Gianna Tasha: You mention fragments and this is exactly what enthralled me with your work. I had moments before been to see the large scale spectacular work by Ana Maria Pacheco at the festival gallery, the large figurative sculptures were stunning but clunky finished people, almost finished to the point that their soul could not be located. In direct comparison your fragmented small scale drawings seemed to capture something of the movement of the spirit of the human, as opposed to the actual body, that the spirit or soul or unknown part of the human is constantly shifting. Also it made me assess the current trend for hyper real artworks capturing the human as it is seen, without disarticulating what we already see, a lot of art seeks to re-represent as opposed to actually know of?
Senan O’Connor: What intrigues me most in the human form is its active inner life, that constantly shifting unknown. What animates the human form is ever changing even in its stillness and unlike the light playing over a barn in a beautiful landscape it doesn’t depend on an external influence for its life but an internal one. And that’s something ambiguous and hard to solidify. I think the hyper real rendering of the human form is working with the light on the barn, the tangible excitement that can be found in the structure and texture of it but what intrigues me in a barn is the question that its darkened windows suggests, what can’t be seen inside, what mysteries it holds. And so in turn the expression of the eye or the slump of a shoulder hints at questions and answers and the movement of line which like thought cannot be static also suggests, by being scratched or manic or delicate or absent. I guess the ambiguity of the question is what I’m after more than a concrete answer and what is a question if not an invitation for endless possibilities of movement where as an answer is solid and still.
Gianna Tasha: I think your barn analogy is one I will use again, it really makes clear what I have struggled to make clear! I am delighted you will be showing a selection works for the Notions Through Art show in September. The aim of the exhibition is to show works which have grass-roots themes that An Ait Eile are concerned with. I think seeing your works in a gallery setting is exciting for me, because they are so fluid and also because I first experienced your works in a busy public street setting. I think the setting could actually have an interesting effect on your work, in that a gallery can be such a static space, fixed, and lack fluidity, making works which have such qualities seep into the consciousness without so many distractions. It is such a different setting to the one you normally choose to display your work?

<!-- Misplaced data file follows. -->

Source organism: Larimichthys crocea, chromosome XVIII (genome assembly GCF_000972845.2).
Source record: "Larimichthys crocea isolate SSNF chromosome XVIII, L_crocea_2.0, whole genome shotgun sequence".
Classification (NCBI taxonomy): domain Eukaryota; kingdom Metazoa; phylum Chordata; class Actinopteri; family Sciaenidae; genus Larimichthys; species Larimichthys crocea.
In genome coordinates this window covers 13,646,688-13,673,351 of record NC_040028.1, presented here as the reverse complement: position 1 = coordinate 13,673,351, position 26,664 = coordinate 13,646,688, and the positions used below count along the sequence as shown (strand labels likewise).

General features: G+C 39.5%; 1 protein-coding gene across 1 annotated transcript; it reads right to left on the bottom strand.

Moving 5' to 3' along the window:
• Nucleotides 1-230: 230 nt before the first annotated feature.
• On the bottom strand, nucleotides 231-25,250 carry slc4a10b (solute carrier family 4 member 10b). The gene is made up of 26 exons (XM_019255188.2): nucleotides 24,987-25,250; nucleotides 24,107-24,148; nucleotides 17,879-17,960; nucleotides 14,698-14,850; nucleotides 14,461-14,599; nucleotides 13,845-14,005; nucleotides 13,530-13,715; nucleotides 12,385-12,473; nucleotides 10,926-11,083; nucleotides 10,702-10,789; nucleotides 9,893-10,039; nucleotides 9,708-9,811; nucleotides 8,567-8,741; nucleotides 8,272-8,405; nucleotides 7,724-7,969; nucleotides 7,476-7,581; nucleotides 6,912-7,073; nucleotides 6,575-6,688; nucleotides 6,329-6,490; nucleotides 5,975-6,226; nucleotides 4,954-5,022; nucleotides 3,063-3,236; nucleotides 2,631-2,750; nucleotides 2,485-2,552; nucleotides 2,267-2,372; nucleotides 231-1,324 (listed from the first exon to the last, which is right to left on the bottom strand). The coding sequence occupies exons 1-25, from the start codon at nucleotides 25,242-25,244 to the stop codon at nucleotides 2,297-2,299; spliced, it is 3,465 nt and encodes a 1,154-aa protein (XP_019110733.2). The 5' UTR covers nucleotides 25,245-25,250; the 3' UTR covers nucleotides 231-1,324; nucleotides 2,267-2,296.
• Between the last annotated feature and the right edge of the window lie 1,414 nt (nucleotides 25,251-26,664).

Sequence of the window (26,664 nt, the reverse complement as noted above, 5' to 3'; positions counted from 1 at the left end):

Senan O’Connor: Yeah, gallery shows are always kind of odd for me. After so much time of street presentation I’m always excited to do a gallery show but a little uncomfortable as well. I kind of feel like I’m visiting them at a hospital or catching them in a cage. I did one show at a small speakeasy back in New Orleans where I wallpapered the wall with postcards and people just picked them off as they wanted them and left money in a jar at the bar so that the display just kind of disintegrated. I had two large originals centering the show and I tore the face out of one and sold it to someone who just wanted the face, leaving the piece a large figure in a chair with a hole for a head. The whole thing was kind of silly but probably the most comfortable opening I had because of its living quality, similar to the chaos of street selling. But comfort is not always constructive and I feel that putting any thing in a foreign element ( like for my art a gallery, or my person a new city) tests its vitality and allows for new angles of interaction. I’m always excited to see how the life of them will change, in a frame, in a group or solitary, gallery wall or bathroom stall and I hope that the lack of distraction will really allow people to catch the subtleties so easily missed by selling small black and white drawings in a busy street and allow myself another and new entrance point into them.
Senans work will be on show and on sale at the Notions Through Art exhibition this coming September. For updates please go to the Facebook page.